# Evaluate $\lim_{(x,y)\to(0,0)} \frac {e^{x+y^2}-1-\sin \left ( x + \frac{y^2}{2} \right )}{x^2+y^2}$

$$\lim_{(x,y)\to(0,0)} \frac {e^{x+y^2}-1-\sin \left ( x + \frac{y^2}{2} \right )}{x^2+y^2}$$

I've a few doubts about this limit. I mean, if I take polar coordinates, I get that the limit doesn't exist. And Wolfram agrees with me. Even though, I've found a solution of this problem that doesn't say the same thing; which I transcribe next:

· The Taylor's second order polynomial of $e^{x+y^2}$ in $(0,0)$ is $1 + x + \frac{1}{2}x^2 + y^2$.

· The Taylor's second order polynomial of $\sin \left ( x + \frac{y^2}{2} \right )$ in $(0,0)$ is $x + \frac{1}{2}y^2$.

Then:

$$\lim_{(x,y)\to(0,0)} \frac {e^{x+y^2}-1-\sin \left ( x + \frac{y^2}{2} \right )}{x^2+y^2} = \lim_{(x,y)\to(0,0)} \frac {1 + x + \frac{1}{2}x^2 + y^2-1-(x + \frac{1}{2}y^2)}{x^2+y^2} = \frac {1}{2}$$

Where's the mistake in this?

What I've tried so far:

$$\lim_{(x,y)\to(0,0)} \frac {e^{x+y^2}-1-\sin \left ( x + \frac{y^2}{2} \right )}{x^2+y^2}$$

Let be $\rho \geq 0$ and $\varphi \in [0,2\pi)$, so:

$$\left\{\begin{matrix} x = \rho\cos(\varphi)\\ y = \rho\sin(\varphi) \end{matrix}\right.$$

Then:

\begin{align*} \lim_{\rho\to 0} \frac {e^{\rho\cos(\varphi)+(\rho\sin(\varphi))^2}-1-\sin \left ( \rho\cos(\varphi) + \frac{(\rho\sin(\varphi))^2}{2} \right )}{(\rho\cos(\varphi))^2+(\rho\sin(\varphi))^2} &= \lim_{\rho\to 0} \frac {\rho\cos(\varphi)+(\rho\sin(\varphi))^2-\left ( \rho\cos(\varphi) + \frac{(\rho\sin(\varphi))^2}{2} \right )}{(\rho\cos(\varphi))^2+(\rho\sin(\varphi))^2} \\ &= \lim_{\rho\to 0} \frac {\rho\cos(\varphi)+(\rho\sin(\varphi))^2-\left ( \rho\cos(\varphi) + \frac{(\rho\sin(\varphi))^2}{2} \right )}{\rho^2} \\ &= \lim_{\rho\to 0} \frac {(\rho\sin(\varphi))^2- \frac{(\rho\sin(\varphi))^2}{2}}{\rho^2} \\ &= \lim_{\rho\to 0} \frac {1}{2}\sin^2(\varphi) \end{align*}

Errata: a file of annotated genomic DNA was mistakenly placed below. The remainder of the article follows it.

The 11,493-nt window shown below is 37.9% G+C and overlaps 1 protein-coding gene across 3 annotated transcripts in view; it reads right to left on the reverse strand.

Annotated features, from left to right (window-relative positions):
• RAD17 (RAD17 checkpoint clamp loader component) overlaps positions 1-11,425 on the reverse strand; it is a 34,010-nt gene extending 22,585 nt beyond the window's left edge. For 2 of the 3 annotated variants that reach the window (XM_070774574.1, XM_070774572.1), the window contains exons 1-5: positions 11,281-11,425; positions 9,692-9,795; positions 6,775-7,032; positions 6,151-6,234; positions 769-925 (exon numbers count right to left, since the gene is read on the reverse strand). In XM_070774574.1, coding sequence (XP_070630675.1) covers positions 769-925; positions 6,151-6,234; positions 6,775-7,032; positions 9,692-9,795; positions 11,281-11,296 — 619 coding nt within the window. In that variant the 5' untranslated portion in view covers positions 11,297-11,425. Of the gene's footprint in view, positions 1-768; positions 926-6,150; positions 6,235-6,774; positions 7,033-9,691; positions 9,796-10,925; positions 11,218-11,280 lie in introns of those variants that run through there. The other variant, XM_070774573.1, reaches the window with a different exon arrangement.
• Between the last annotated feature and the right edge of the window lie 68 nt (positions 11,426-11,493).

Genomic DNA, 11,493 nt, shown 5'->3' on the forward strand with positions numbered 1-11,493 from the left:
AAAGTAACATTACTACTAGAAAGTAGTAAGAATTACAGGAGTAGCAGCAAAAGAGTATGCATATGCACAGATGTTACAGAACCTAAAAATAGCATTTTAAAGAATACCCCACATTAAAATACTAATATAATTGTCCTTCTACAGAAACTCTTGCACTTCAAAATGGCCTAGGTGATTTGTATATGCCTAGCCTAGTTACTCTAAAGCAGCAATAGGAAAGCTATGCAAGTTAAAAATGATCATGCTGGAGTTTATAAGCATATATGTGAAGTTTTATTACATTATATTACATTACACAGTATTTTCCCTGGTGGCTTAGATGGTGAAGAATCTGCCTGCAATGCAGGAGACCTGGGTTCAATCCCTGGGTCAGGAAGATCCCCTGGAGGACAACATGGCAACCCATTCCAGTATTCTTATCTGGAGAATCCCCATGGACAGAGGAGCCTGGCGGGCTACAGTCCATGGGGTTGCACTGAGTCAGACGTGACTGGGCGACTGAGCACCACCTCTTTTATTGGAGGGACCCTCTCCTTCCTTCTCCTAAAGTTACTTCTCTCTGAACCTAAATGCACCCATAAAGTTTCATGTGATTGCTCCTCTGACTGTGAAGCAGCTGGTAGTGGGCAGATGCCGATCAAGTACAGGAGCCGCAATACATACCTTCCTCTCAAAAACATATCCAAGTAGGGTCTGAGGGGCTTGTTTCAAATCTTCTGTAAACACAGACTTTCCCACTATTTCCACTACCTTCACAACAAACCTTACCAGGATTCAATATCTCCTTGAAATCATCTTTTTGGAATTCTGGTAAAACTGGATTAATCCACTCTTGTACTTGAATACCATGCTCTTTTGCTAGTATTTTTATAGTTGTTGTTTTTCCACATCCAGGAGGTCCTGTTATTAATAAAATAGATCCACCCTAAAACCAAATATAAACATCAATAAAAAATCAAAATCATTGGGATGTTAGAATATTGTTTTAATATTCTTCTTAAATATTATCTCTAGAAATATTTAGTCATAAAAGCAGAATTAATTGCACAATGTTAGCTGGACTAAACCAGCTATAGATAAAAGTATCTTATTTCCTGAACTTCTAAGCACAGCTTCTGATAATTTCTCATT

Which limit doesn't exit, because the result depends of $\varphi$ which varies in $[0,2\pi)$.

And here you can see that Wolfram agrees.

According to a comment below, I've calculated a third order Taylor's polynomial (respecto to $\rho$) of $e^{\rho\cos(\varphi)+(\rho\sin(\varphi))^2}$. I found that any Taylor's polynomial (in $\rho = 0$) of order grater than 2 is exactly $1+\rho\cos(\varphi)+(\rho\sin(\varphi))^2$.

• Can you show the work you did in polar coordinates to get that the limit doesn't exist? Jul 11, 2015 at 8:20
• I just added it. :) Jul 11, 2015 at 8:38
• Unfortunately you provide no justification whatsoever for the last $=$ sign in the post, which at present remains a complete mystery.
– Did
Jul 11, 2015 at 8:44
• I already clarified the question. Jul 11, 2015 at 8:49
• ("Already"? No, after my comment--but it is good that you did.) And now the mistake is clear: why stop the expansion of $e^{\rho\cos(\varphi)+(\rho\sin(\varphi))^2}$ at $1+\rho\cos(\varphi)+(\rho\sin(\varphi))^2$?
– Did
Jul 11, 2015 at 8:50

For $(x,y)$ near $(0,0),$ we have

$$e^{x+y^2} = 1 + (x+y^2) +(x+y^2)^2/2 + O((x+y^2)^3), \sin (x+y^2/2) = (x+y^2/2) +O((x+y^2/2)^3).$$

So the numerator of our expression is

$$(y^2/2 + x^2/2) + xy^2 + y^4/2 + O((x+y^2)^3) + O((x+y^2/2)^3)= (y^2/2 + x^2/2) + r(x,y).$$

Dividing by $x^2 + y^2$ we get $1/2 + r(x,y)/(x^2+y^2).$ Now $r(x,y)/(x^2+y^2)\to 0.$ I'll leave this to you for now. Thus the desired limit is $1/2.$

• Feb 29, 2016 at 7:00
• @KeithMcClary Not sure what your comment means.
– zhw.
Feb 29, 2016 at 16:06